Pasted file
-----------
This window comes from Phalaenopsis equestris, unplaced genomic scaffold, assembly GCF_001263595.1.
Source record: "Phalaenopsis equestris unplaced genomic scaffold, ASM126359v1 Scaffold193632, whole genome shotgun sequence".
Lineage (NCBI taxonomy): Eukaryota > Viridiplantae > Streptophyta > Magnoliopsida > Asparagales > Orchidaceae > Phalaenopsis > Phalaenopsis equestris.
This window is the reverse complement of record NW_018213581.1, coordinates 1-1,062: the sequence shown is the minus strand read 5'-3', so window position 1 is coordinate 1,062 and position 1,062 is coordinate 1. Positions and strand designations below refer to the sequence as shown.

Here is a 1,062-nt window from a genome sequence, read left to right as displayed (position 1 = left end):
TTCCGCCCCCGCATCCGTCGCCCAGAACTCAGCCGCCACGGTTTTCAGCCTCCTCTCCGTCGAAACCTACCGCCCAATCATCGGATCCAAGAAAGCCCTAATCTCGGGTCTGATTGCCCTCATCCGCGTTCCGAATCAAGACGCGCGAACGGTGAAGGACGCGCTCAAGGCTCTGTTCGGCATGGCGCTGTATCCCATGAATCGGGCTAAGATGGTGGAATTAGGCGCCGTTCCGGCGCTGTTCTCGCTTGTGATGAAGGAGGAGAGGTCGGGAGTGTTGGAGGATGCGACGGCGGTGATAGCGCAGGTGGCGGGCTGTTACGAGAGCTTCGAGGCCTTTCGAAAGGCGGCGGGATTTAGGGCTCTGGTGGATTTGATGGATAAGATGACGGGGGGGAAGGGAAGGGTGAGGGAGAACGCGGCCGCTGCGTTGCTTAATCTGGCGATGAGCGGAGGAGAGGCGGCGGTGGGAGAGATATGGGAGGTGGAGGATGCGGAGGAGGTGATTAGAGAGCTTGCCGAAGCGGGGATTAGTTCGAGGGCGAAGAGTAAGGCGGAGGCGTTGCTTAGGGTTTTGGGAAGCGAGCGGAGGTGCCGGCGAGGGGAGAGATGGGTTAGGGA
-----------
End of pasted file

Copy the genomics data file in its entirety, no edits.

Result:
This window comes from Phalaenopsis equestris, unplaced genomic scaffold, assembly GCF_001263595.1.
Source record: "Phalaenopsis equestris unplaced genomic scaffold, ASM126359v1 Scaffold193632, whole genome shotgun sequence".
Lineage (NCBI taxonomy): Eukaryota > Viridiplantae > Streptophyta > Magnoliopsida > Asparagales > Orchidaceae > Phalaenopsis > Phalaenopsis equestris.
This window is the reverse complement of record NW_018213581.1, coordinates 1-1,062: the sequence shown is the minus strand read 5'-3', so window position 1 is coordinate 1,062 and position 1,062 is coordinate 1. Positions and strand designations below refer to the sequence as shown.

Here is a 1,062-nt window from a genome sequence, read left to right as displayed (position 1 = left end):
TTCCGCCCCCGCATCCGTCGCCCAGAACTCAGCCGCCACGGTTTTCAGCCTCCTCTCCGTCGAAACCTACCGCCCAATCATCGGATCCAAGAAAGCCCTAATCTCGGGTCTGATTGCCCTCATCCGCGTTCCGAATCAAGACGCGCGAACGGTGAAGGACGCGCTCAAGGCTCTGTTCGGCATGGCGCTGTATCCCATGAATCGGGCTAAGATGGTGGAATTAGGCGCCGTTCCGGCGCTGTTCTCGCTTGTGATGAAGGAGGAGAGGTCGGGAGTGTTGGAGGATGCGACGGCGGTGATAGCGCAGGTGGCGGGCTGTTACGAGAGCTTCGAGGCCTTTCGAAAGGCGGCGGGATTTAGGGCTCTGGTGGATTTGATGGATAAGATGACGGGGGGGAAGGGAAGGGTGAGGGAGAACGCGGCCGCTGCGTTGCTTAATCTGGCGATGAGCGGAGGAGAGGCGGCGGTGGGAGAGATATGGGAGGTGGAGGATGCGGAGGAGGTGATTAGAGAGCTTGCCGAAGCGGGGATTAGTTCGAGGGCGAAGAGTAAGGCGGAGGCGTTGCTTAGGGTTTTGGGAAGCGAGCGGAGGTGCCGGCGAGGGGAGAGATGGGTTAGGGA